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Synonyms and Antonyms

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No Synonym
No Synonym

The word “Synonym” has no synonym.

One egg left. The Bus left.
One egg left. The Bus left.

Did you know that the word “Left” is it’s own antonym. Left means remaining but it also means departed. If you left, then you can’t be left.

Synonym is an Antonym
Synonym is an Antonym

The words "Synonym" and "Antonym" are antonyms of each other.

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lesson plan lesson plan

Overview

English Language Arts

Travel through creative movement to Synonym Station and Antonym Airport! Students will gallop or run, jump or leap, walk or stroll through an Activity works adventure that demonstrates the concept of synonyms and antonyms in a most lively format.

Lesson

Synonyms and Antonyms.

National Standards Addressed:

#5 English Language Arts

 

Goals

Performance

Students will define synonyms and antonyms.

Cognitive

Students will generate examples of synonyms and antonyms.

Affective

Students will appreciate using diverse vocabulary to express their ideas.

Pre-Teach Vocabulary

  • Synonym – A word that means exactly or nearly the same as another word in the same language.  Begin and start are synonyms.
  • Antonym – A word that is opposite in its’ meaning to another is an antonym. Fast is an antonym of slow.
  • Vocabulary – A group or collection of words that someone uses.

Activate Prior Knowledge

Point out some items in the classroom (those for which you can think of some synonyms) and ask the class to generate words that have the same meaning. For example, a computer screen is also referred to as a monitor or a drawing could also be considered a picture. Explain to students that two words that have the same meaning are synonyms.  If need be, expand your examples to include the students in the class themselves, and brainstorm some synonyms to describe different students in the class.  Once students have grasped this concept, discuss antonyms.  Ask students to identify the opposite of various terms.  Include ideas such as tall/short, big/small, fast/slow, among others.  Showing a visual will enhance comprehension (for example, show students the difference between a small animal and a big animal and explain that small/big are antonyms).

Assess and Think Critically

Present students with a short paragraph (either on the board, smart board, or large lined paper) and have students help you rewrite the paragraph.  Students should generate a synonym for all of the words in the paragraph that are underlined.  Talk about how using different vocabulary words can make writing more interesting to read.  Repeat this process with antonyms and talk about how the meaning of the paragraph drastically changed.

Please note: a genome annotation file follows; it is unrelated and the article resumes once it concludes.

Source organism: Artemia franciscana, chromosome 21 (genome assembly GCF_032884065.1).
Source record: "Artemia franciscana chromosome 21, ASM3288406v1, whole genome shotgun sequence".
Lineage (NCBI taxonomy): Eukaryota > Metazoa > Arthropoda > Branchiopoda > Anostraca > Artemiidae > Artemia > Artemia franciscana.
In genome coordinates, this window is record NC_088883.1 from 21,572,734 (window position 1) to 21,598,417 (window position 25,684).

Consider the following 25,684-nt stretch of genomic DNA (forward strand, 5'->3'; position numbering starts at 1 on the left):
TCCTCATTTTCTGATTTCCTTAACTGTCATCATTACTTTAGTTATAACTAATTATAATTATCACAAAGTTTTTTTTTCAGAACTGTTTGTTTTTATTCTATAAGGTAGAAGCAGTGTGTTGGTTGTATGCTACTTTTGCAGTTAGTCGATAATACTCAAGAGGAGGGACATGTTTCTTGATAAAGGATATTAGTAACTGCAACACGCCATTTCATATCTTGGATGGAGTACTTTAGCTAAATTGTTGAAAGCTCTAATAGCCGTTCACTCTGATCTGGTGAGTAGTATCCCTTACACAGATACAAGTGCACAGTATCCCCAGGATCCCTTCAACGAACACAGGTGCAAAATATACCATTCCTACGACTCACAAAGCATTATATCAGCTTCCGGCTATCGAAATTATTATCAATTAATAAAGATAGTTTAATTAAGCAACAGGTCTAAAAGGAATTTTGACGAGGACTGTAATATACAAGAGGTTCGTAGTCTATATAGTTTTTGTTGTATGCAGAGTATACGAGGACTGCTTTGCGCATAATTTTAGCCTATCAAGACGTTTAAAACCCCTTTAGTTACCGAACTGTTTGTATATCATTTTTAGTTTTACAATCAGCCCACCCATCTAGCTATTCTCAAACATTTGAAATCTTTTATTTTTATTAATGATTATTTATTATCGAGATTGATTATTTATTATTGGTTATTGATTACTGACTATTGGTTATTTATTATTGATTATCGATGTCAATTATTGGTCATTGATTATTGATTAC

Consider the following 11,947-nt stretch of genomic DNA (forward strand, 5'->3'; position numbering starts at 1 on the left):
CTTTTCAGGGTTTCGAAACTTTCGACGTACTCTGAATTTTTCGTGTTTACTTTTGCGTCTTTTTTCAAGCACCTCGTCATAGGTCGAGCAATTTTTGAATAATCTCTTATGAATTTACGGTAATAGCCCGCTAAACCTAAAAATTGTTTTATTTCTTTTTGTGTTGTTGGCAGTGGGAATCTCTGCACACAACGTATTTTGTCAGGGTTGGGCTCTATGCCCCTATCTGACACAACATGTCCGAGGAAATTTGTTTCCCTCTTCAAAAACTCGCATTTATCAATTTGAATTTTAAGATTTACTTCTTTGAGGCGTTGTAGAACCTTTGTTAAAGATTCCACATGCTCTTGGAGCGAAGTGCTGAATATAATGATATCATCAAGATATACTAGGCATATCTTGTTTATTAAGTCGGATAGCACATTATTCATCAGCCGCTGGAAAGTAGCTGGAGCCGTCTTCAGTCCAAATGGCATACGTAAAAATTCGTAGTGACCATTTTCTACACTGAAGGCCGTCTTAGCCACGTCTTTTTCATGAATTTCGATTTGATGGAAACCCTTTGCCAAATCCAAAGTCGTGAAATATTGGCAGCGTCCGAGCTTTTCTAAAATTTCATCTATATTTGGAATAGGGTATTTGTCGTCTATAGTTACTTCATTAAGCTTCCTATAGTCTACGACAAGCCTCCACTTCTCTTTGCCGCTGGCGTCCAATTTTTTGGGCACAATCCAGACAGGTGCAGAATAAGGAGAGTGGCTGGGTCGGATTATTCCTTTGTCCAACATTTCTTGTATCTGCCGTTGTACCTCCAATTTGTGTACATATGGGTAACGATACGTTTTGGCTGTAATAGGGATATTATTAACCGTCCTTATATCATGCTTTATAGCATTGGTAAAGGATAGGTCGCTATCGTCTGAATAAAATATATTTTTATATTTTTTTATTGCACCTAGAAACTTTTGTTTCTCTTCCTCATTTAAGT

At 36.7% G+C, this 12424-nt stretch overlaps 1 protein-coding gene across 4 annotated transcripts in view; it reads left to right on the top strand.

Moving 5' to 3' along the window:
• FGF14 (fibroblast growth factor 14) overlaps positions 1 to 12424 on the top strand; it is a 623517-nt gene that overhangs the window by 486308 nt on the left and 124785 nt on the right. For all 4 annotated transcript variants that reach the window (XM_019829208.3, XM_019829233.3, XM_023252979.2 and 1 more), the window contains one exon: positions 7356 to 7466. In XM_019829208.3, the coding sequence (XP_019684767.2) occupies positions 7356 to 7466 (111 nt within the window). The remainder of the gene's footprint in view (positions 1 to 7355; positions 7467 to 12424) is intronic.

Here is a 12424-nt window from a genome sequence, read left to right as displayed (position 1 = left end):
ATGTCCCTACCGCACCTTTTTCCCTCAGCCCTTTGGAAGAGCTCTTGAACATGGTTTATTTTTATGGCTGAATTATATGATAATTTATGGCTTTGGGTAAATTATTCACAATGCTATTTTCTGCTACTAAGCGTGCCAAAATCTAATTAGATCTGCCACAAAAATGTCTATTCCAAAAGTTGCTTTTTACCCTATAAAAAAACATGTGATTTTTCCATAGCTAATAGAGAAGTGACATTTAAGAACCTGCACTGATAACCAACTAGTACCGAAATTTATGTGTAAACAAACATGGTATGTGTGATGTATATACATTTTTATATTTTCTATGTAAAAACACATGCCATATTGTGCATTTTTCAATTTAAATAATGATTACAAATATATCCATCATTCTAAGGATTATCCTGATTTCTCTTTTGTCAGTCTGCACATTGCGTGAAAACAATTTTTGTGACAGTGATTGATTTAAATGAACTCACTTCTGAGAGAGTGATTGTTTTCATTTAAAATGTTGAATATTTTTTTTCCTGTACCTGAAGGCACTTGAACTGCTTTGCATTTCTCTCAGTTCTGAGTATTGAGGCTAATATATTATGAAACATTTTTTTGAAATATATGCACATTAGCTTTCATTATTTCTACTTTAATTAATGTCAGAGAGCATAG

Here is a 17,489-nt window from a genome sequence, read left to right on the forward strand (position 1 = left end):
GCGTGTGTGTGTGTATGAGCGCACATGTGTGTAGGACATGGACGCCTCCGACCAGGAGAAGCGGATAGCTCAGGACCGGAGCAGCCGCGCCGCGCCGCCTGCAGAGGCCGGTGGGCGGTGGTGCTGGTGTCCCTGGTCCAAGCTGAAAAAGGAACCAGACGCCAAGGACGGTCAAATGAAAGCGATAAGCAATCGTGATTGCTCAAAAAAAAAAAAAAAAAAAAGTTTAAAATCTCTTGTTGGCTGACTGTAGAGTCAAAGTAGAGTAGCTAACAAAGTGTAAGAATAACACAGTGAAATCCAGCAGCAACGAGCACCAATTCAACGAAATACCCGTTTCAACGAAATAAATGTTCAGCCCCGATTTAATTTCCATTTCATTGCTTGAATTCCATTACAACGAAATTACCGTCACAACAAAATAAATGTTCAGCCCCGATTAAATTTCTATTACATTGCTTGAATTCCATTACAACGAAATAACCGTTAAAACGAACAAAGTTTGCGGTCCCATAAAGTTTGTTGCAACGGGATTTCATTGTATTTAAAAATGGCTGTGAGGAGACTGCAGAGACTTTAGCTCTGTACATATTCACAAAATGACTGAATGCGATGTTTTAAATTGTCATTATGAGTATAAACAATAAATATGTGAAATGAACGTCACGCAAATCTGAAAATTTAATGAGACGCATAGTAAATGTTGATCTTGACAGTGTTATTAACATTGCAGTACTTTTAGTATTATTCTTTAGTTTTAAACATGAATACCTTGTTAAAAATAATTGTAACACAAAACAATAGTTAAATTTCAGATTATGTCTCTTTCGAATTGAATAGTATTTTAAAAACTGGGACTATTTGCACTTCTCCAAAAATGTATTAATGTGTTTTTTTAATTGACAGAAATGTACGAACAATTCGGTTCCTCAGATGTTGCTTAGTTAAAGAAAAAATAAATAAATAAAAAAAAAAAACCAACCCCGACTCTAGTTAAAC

Overview

Physical Education

Travel through creative movement to Synonym Station and Antonym Airport! Students will gallop or run, jump or leap, walk or stroll through an Activity works adventure that demonstrates the concept of synonyms and antonyms in a most lively format.

Lesson

“5,6,7,8! Let’s Dance!”

National Standard(s) Addressed:

#3 Physical Activity:

Exhibits a physically active lifestyle.

 

#2 Cultural Arts-performing

 

Goals

Performance

Students will perform a short dance.

Cognitive

Students will understand that dance steps are put together in increments of eight.

Affective

Students will enjoy dancing and value the activity it promotes.

Pre-Teach Vocabulary

  • Rhythm – The steady beat of the music to which we dance.
  • Increments – “Increments” can mean many different things, but in today’s lesson it refers to the grouping of counts or beats. Dances are “counted” in “increments ” or groups of eights. Today students will each create a mini-phrase of dance, which is eight beats.
  • Down Beat – The “Down Beat” is the first beat of a measure of music to which a conductor moves his arms down. Dancers will start their steps on the down beat and count “5,6,7,8” to anticipate the beginning of their movement.
  • Choreography – The art of creating or arranging dances. Putting steps together to form a dance is choreography.

Activate Prior Knowledge

Ask students to demonstrate some of the dance moves that they performed during the Activity Works Adventure. Explain to students that they can put some of those moves together to create their own dance or “choreography.” Seek out any students that may study dance in the class and ask them to share their knowledge of how dancers and choreographers count dance steps in increments of eight. If possible, demonstrate an example of this while counting aloud. Talk about how dancing is fun and is a great way to stay physically fit. Encourage students to share their opinions about dancing

Assess and Think Critically

Divide students into groups of three. Have students create their own eight-count dance combination using their own creativity, along with some of the moves in the Activity Works Adventure. Monitor the groups and be sure to assist them if necessary. Play some music and have the groups present and teach their choreography to the class. Following the activity, ask the students to reflect upon it and share their reactions with you. Dancing is a great way to express yourself, maintain fitness, and have fun!